Prime Minister Binyamin Netanyahu sought to lower Arab-Jewish tensions on Wednesday, calling on Public Security Minister Yitzhak Aharonovitch and law-enforcement agencies to work swiftly to find the perpetrators of the “reprehensible” murder of an Arab youth, and discover their motive.
The charred body of Muhammad Abu Khdeir, 17, from the capital’s Shuafat neighborhood, was found bearing signs of violence near a gas station in the Jerusalem Forest, triggering riots by hundreds of Palestinians across Jerusalem. They threw Molotov cocktails and rocks at police.
Palestinian sources said they believed Abu Khdeir had been kidnapped from the Beit Hanina neighborhood on Tuesday night, claiming that he was the victim of a revenge killing and accusing “Israeli settlers” of murdering him to avenge the abduction and murder of Gil-Ad Shaer, Eyal Yifrah and Naftali Fraenkel three weeks ago.
Police confirmed that they had received a report of a youth being forced into a car and possibly abducted, but added that they had not yet determined whether the boy’s killing was nationalistic or criminal in nature. Other possible motives raised included an “honor” or clan killing or an Arab gang-related attack.
Tensions have been high since the bodies of the three murdered Israeli teenagers were found on Monday.
Hundreds of Jews marched in downtown Jerusalem on Tuesday while the boys were being buried in Modi’in, and in an ugly display of racism, called for revenge against Arabs. Police arrested more than 50 of them for blocking roads and rioting.
Netanyahu on Wednesday urged all sides to refrain for taking the law into their own hands, noting that Israel “is a nation of laws and everyone must act according to the law.”
Echoing Israeli calls after the yeshiva students were kidnapped, Palestinian Authority President Mahmoud Abbas placed the onus on Israel for finding those who murdered Abu Khdeir. Abbas also blamed the current atmosphere of tensions in the region on Israel, calling for “real action” to prevent revenge attacks by “settlers.”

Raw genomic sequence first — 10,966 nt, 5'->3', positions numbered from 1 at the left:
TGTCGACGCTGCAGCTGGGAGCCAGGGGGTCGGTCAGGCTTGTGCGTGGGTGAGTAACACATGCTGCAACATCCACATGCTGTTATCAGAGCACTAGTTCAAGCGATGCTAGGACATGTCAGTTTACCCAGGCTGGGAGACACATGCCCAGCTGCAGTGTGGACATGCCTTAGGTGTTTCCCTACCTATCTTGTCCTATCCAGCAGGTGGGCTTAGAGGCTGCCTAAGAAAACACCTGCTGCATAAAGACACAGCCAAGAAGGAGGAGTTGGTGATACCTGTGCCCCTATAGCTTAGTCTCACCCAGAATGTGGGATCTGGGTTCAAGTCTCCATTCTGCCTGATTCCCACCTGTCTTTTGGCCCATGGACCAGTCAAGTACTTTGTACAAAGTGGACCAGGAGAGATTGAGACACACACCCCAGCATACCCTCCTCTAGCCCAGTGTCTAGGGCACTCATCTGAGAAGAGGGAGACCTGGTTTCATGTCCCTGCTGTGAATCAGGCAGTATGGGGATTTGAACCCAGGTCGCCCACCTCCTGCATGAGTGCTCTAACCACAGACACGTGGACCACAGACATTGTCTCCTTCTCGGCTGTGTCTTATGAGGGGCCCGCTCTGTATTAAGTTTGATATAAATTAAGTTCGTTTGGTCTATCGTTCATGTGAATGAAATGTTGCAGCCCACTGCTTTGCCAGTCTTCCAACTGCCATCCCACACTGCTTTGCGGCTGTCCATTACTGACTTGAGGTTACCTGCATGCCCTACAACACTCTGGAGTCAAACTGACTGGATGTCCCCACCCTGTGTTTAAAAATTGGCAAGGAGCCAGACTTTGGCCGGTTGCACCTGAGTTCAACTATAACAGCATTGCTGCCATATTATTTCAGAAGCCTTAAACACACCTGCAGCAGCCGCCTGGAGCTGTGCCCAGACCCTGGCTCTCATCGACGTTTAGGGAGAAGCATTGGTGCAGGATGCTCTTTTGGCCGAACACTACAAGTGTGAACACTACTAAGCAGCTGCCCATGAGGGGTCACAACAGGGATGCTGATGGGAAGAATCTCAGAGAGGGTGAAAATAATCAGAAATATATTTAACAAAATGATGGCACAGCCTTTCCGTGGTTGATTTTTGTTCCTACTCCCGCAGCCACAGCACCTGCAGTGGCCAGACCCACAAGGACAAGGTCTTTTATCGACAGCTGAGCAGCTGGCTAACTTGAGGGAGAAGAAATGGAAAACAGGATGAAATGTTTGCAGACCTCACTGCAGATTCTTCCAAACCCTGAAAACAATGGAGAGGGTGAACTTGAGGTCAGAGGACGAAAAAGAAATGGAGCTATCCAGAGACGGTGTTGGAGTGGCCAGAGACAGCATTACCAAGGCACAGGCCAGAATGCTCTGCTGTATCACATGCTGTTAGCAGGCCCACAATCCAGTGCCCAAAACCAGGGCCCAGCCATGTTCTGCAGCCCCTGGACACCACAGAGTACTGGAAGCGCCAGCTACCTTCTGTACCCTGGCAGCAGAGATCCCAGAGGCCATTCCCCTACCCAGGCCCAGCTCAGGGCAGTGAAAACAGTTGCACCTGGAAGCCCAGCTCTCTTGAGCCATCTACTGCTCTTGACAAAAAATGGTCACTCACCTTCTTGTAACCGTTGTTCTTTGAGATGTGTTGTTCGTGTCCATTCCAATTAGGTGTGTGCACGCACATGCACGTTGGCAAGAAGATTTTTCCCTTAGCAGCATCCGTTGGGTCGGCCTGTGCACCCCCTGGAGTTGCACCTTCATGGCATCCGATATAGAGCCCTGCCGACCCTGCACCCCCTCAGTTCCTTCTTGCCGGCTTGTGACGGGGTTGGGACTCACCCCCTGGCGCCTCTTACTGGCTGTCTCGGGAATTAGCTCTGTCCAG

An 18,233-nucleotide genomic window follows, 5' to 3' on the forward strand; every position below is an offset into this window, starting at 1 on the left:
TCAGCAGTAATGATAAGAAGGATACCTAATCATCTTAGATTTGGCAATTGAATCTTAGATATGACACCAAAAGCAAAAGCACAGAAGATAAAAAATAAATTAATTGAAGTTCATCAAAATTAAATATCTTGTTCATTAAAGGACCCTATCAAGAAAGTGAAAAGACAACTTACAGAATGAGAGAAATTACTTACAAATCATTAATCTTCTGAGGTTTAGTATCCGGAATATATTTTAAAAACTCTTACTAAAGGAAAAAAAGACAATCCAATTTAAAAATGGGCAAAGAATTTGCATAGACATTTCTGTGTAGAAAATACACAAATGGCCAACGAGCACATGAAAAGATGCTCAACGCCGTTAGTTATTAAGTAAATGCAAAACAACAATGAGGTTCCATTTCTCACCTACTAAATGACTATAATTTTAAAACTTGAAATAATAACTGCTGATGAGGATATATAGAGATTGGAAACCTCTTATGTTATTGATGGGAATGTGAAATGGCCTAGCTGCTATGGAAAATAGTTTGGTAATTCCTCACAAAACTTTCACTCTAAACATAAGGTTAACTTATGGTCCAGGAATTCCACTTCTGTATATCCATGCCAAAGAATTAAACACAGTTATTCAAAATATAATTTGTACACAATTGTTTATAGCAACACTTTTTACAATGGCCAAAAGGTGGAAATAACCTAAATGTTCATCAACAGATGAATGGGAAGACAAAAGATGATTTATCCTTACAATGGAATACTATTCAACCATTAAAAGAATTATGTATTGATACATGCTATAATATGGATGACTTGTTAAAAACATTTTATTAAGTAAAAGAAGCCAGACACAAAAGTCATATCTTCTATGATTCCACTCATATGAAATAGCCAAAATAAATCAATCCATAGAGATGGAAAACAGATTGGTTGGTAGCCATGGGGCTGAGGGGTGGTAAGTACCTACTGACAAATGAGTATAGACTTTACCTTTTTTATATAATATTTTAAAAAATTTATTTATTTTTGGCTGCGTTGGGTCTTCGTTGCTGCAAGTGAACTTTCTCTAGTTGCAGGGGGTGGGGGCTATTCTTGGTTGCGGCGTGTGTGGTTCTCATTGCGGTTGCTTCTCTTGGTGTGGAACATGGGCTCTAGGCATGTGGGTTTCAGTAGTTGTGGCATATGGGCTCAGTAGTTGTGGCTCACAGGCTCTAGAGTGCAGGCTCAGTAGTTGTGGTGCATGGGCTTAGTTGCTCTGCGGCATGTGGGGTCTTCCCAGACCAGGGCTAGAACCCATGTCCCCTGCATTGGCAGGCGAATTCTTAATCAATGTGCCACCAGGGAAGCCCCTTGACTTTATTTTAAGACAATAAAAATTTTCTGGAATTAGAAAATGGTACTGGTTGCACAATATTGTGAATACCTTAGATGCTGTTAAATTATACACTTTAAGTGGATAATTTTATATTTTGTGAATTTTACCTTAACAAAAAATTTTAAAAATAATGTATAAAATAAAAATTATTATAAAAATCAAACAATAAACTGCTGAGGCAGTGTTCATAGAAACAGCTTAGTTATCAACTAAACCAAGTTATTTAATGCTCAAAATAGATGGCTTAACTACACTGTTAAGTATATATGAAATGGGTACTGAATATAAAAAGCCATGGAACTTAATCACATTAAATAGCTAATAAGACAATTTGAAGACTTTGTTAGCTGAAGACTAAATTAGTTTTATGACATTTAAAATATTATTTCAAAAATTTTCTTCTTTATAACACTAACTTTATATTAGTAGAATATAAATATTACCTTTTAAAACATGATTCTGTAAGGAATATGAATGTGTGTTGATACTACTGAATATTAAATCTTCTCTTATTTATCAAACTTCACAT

The volatile situation prompted police to increase their level of readiness across the country, in particular in “areas of tension” between Arabs and Jews, such as mixed-cities in the Northern and Coastal districts.
Insp.-Gen. Yohanan Danino said authorities would not allow civilians to take the law into their own hands and he urged the public to exercise restraint.
Jerusalem Mayor Nir Barkat strongly condemned the “horrible and barbaric act.”
“This is not our way and I am fully confident that our security forces will bring the perpetrators to justice,” Barkat said. “I call on everyone to exercise restraint.”
Naftali Fraenkel’s family issued an emotional appeal against violence. The family said it would be “horrifying and despicable” if the Arab youth was killed out of nationalist motives to avenge the murders of their 16-year-old son and his two friends.
“There is no difference between blood and blood. Murder is murder,” the bereaved family said.
We agree whole-heartedly. Hate has claimed too many victims. Let us not lower ourselves to the level of the savages who murdered Fraenkel, Shaer and Yifrah.
We must halt racist rampages, assaults against Arab citizens and so-called “price-tag” attacks.
The security forces are entirely capable of identifying and apprehending the murderers of the three yeshiva students, as well as of Abu Khdeir. Let us not interfere in that vital endeavor. This is a time for both sides to appeal for calm, and not to incite violence. It is a time for reasonable people – both Israeli and Palestinian – to join together against our common enemies who seek to destroy any chances of peace.
As President-elect Reuven Rivlin so eloquently put it at Sunday night’s rally in Tel Aviv’s Rabin Square, this is the time for religious leaders – Jewish, Christian and Muslim – to make their voices heard.
That call did not come in time to bring the boys home. It is too late to save Fraenkel, Shaer and Yifrah.
And for whatever reason he was killed, it is too late to save Abu Khdeir. But it is not too late to stop the cycle of violence right now, and prevent hate from claiming further victims.